At Sunday's MTV Movie Awards, Harry Potter fans were treated to the second trailer for Fantastic Beasts and Where to Find Them, due out November 18. The new trailer unveils the magic of the film's CGI'd vintage Manhattan, and the magic of Potter author — and now screenplay writer — J.K. Rowling. Rowling, who advised on but never wrote any of the previous screen adaptations of her wizarding universe, is penning the planned film trilogy alongside longtime Potter director David Yates.
A prequel series set in 1920s New York City, Fantastic Beasts is starting to feel like a world we'd like to spend more than a few hours in — much like our hero Newt Scamander, who finds himself stuck in the city on a madcap adventure. (In case you missed it, you can watch the first trailer here.)
The new trailer offers some tantalizing backstory on Newt, who the trailer reveals was kicked out of Hogwarts and vouched for by none other than a young Albus Dumbledore. We see Newt meeting up with twins Porpentina (or Tina) and Queenie Goldstein, as well as newly returned war vet Jacob Kowalski, all new characters who find themselves caught up in Newt's adventures. We also get an intriguing glimpse of a shady-seeming Colin Farrell as wizard official Percival Graves, and his boss Seraphina Picquery, who's the wizarding world's equivalent of the US president.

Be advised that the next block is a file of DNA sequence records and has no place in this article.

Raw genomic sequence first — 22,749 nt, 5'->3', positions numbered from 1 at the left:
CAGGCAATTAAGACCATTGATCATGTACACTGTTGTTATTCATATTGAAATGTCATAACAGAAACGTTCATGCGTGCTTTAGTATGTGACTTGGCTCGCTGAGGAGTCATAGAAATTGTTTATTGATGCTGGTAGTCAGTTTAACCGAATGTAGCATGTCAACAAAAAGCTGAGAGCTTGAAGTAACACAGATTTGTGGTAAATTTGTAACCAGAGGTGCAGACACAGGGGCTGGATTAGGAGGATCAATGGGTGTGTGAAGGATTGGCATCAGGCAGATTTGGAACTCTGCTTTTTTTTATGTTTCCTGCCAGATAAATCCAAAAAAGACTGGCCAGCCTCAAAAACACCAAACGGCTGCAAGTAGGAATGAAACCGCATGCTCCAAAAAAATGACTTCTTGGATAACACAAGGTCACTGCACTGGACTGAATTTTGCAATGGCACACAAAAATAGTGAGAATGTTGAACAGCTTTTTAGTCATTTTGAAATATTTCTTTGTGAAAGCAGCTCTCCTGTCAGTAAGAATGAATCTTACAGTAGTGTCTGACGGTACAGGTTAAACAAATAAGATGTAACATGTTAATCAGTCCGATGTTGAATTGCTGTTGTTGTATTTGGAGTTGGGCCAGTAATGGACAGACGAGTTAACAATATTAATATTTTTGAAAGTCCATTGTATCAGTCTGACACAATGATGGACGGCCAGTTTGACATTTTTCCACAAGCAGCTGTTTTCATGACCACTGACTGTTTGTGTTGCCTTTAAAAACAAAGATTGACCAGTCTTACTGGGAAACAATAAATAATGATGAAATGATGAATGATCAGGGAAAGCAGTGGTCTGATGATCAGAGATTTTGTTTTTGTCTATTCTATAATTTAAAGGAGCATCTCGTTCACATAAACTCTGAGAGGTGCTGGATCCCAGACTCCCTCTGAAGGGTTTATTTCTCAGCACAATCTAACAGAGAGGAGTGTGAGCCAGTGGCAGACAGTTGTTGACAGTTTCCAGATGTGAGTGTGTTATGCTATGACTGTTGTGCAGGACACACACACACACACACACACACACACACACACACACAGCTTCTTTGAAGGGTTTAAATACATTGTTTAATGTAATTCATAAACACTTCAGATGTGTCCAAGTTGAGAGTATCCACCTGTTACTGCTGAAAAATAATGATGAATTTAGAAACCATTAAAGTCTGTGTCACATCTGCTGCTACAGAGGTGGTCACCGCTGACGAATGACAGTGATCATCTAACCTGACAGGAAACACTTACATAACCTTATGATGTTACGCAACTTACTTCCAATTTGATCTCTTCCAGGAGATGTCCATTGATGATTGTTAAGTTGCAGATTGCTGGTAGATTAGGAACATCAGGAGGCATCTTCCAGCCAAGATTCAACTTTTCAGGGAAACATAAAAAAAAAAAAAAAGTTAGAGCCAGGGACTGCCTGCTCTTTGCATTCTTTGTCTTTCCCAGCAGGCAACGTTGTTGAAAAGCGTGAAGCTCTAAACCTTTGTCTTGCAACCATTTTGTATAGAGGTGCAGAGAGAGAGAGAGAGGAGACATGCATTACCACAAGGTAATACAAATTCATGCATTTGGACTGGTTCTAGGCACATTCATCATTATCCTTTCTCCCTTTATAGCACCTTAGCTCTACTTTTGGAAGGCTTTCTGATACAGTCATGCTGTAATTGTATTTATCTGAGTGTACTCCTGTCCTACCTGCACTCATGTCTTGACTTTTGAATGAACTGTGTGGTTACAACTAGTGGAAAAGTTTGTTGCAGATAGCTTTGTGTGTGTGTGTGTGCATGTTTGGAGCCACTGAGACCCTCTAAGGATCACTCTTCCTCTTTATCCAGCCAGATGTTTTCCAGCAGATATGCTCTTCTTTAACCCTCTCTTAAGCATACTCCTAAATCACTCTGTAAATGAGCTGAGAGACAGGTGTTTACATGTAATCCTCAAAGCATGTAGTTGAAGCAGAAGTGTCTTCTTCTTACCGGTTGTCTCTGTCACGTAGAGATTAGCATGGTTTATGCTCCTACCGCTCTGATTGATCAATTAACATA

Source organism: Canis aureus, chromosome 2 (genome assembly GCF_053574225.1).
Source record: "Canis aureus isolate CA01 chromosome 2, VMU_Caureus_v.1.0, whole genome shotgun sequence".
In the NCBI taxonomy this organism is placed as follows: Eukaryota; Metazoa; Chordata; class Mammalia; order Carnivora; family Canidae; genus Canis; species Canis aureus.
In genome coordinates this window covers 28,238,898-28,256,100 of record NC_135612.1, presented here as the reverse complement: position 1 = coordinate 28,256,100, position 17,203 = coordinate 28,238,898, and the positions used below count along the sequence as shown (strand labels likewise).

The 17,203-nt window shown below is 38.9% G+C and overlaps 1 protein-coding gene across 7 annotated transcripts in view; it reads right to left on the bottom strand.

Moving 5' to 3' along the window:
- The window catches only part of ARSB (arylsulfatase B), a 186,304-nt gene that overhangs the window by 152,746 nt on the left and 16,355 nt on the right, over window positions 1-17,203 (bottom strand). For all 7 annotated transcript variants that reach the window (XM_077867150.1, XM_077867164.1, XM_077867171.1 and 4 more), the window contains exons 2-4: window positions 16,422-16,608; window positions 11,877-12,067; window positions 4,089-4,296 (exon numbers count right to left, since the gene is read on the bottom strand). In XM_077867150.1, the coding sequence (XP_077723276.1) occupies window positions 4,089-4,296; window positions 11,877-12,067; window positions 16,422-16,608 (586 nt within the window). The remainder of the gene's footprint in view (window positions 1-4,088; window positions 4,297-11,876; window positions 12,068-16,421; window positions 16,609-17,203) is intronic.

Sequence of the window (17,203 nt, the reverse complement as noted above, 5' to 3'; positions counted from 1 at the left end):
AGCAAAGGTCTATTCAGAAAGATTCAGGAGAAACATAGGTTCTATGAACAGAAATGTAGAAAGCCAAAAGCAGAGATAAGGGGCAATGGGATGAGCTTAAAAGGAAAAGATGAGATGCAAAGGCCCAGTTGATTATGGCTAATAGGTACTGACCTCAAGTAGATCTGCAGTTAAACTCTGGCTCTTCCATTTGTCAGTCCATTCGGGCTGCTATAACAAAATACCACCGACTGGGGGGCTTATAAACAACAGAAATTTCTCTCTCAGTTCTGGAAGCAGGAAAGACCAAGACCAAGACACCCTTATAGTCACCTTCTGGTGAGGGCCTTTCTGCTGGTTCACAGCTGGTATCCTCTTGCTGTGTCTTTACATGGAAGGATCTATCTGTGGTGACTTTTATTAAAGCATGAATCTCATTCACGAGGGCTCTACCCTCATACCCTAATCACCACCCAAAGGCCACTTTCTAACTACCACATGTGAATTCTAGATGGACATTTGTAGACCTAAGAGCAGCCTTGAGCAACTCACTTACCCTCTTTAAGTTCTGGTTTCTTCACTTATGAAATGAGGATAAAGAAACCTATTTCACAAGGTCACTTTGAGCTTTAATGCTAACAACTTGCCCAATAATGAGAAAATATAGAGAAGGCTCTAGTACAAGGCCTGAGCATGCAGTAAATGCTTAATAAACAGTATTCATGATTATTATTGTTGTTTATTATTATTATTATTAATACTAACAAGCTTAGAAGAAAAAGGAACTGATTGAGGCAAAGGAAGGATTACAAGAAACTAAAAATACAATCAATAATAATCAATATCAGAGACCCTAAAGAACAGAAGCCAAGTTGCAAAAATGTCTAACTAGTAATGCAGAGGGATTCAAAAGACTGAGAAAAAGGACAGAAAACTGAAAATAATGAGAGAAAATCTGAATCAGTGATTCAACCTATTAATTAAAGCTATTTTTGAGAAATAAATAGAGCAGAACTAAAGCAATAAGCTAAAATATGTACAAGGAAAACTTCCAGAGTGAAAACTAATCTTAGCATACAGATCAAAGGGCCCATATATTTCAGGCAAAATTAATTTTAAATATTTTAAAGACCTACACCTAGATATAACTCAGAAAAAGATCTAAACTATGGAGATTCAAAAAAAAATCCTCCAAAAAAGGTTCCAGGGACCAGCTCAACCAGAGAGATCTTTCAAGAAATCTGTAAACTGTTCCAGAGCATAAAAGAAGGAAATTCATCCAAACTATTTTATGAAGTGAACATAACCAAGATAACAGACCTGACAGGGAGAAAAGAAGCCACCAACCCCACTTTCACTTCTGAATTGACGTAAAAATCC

Of course, while Fantastic Beasts and Where to Find Them promises to provide a gorgeous depiction of New York, it also promises to provide a disappointingly monocultural one, as many fans have vocalized since the main cast — who are all white except for Carmen Ejogo, the black actress who plays Seraphina — was announced. The fact that the wizarding world is progressive enough to have elected Seraphina as president in the early 20th century raise a number of questions, given that the population of Fantastic Beasts' New York seems, so far, to be almost totally white.
Rowling is also building the film's story on an alternate history of US culture that has some serious problems regarding its generalized depiction of Native American cultures as a monoculture. So the plethora of pasty British people populating historically multicultural Manhattan, according to the trailers we've seen to date, is puzzling to say the least.
Then again, Rowling definitely knows how to quiet — or at least distract — the critical voice in our brains: omg lookit this adorable magical hedgehog omg:
Okay, JKR. You have our attention. Here's hoping you'll find a way to address our diversity and cultural concerns too.